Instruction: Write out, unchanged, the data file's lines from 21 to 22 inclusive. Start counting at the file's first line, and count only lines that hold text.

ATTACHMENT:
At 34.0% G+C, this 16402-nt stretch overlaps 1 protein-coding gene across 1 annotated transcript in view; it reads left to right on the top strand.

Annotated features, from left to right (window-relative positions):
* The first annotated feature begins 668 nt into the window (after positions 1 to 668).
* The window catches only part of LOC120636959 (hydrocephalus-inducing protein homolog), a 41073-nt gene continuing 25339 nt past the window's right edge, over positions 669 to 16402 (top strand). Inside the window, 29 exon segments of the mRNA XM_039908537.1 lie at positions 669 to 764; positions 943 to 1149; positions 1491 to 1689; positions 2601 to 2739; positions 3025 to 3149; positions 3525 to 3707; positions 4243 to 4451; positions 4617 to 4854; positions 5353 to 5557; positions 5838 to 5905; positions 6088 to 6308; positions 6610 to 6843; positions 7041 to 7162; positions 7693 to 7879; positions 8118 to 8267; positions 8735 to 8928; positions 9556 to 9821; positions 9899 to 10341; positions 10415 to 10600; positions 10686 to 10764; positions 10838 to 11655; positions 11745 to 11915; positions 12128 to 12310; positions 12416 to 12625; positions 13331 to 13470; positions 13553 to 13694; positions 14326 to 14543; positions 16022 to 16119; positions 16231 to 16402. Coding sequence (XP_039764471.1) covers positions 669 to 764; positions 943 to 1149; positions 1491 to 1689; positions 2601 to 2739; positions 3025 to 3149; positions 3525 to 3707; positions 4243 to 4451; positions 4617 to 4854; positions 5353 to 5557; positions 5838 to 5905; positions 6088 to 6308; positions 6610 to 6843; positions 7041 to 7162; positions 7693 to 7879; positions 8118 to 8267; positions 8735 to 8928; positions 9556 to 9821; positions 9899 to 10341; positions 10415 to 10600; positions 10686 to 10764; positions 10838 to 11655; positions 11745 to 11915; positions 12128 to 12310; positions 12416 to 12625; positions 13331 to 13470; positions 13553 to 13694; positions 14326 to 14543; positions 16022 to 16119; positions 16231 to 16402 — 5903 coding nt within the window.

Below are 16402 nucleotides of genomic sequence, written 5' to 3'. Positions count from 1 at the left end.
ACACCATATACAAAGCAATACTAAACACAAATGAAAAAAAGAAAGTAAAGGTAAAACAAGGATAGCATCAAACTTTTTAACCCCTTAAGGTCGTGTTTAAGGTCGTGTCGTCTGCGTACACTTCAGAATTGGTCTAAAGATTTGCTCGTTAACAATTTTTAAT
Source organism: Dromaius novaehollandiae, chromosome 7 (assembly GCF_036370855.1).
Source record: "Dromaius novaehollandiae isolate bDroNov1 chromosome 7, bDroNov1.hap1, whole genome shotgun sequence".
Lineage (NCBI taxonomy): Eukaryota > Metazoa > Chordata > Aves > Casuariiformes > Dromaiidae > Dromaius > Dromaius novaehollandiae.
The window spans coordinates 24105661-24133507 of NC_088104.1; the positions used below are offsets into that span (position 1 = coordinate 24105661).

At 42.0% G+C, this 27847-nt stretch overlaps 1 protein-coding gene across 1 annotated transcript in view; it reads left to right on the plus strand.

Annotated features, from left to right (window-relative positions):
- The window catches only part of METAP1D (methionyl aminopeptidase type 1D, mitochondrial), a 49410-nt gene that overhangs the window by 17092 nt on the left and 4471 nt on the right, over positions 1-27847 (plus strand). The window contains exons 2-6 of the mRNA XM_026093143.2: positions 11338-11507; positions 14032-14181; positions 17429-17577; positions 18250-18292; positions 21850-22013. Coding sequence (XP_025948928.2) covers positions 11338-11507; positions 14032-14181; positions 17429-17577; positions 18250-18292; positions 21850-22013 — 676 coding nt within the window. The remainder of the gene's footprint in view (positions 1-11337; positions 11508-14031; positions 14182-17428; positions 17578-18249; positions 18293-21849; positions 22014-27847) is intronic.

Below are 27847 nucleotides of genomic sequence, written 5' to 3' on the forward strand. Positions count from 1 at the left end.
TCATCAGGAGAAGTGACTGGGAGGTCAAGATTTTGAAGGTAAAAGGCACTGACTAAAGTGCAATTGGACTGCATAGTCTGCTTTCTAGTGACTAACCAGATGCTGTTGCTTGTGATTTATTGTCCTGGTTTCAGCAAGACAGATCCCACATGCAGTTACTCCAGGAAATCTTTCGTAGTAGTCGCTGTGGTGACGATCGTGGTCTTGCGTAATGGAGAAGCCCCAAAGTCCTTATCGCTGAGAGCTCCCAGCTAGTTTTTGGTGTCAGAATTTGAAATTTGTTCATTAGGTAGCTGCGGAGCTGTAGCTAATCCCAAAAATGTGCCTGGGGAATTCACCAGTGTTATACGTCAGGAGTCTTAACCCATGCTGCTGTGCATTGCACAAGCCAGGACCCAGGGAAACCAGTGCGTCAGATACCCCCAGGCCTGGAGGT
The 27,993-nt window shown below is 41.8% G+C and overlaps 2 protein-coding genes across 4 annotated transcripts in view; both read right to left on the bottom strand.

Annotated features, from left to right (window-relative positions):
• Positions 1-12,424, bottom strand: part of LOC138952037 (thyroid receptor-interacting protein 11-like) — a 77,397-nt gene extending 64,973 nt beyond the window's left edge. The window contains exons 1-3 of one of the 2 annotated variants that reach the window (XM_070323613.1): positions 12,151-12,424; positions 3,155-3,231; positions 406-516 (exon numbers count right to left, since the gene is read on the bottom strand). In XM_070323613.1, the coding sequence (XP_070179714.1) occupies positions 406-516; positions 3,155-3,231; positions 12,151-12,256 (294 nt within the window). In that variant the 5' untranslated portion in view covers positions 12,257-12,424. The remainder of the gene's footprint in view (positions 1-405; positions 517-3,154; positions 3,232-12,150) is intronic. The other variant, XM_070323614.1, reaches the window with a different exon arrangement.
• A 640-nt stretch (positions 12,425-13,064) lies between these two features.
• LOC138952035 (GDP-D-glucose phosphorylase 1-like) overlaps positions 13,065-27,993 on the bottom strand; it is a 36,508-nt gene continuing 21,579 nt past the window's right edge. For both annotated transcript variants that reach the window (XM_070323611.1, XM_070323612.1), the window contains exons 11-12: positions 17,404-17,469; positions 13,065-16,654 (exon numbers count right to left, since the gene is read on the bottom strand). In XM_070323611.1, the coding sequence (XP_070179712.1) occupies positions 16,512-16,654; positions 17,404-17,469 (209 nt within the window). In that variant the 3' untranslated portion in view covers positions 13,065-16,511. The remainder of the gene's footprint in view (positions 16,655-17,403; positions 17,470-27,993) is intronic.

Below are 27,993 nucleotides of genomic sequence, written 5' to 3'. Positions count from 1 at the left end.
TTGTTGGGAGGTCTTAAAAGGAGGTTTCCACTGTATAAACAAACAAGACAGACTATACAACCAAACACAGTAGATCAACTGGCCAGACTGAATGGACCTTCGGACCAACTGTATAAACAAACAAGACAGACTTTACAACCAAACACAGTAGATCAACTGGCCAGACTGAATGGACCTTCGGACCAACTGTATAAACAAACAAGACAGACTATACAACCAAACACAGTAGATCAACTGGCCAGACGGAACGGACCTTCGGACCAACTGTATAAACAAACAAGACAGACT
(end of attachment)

Below are 27,993 nucleotides of genomic sequence, written 5' to 3'. Positions count from 1 at the left end.
TTGTTGGGAGGTCTTAAAAGGAGGTTTCCACTGTATAAACAAACAAGACAGACTATACAACCAAACACAGTAGATCAACTGGCCAGACTGAATGGACCTTCGGACCAACTGTATAAACAAACAAGACAGACTTTACAACCAAACACAGTAGATCAACTGGCCAGACTGAATGGACCTTCGGACCAACTGTATAAACAAACAAGACAGACTATACAACCAAACACAGTAGATCAACTGGCCAGACGGAACGGACCTTCGGACCAACTGTATAAACAAACAAGACAGACT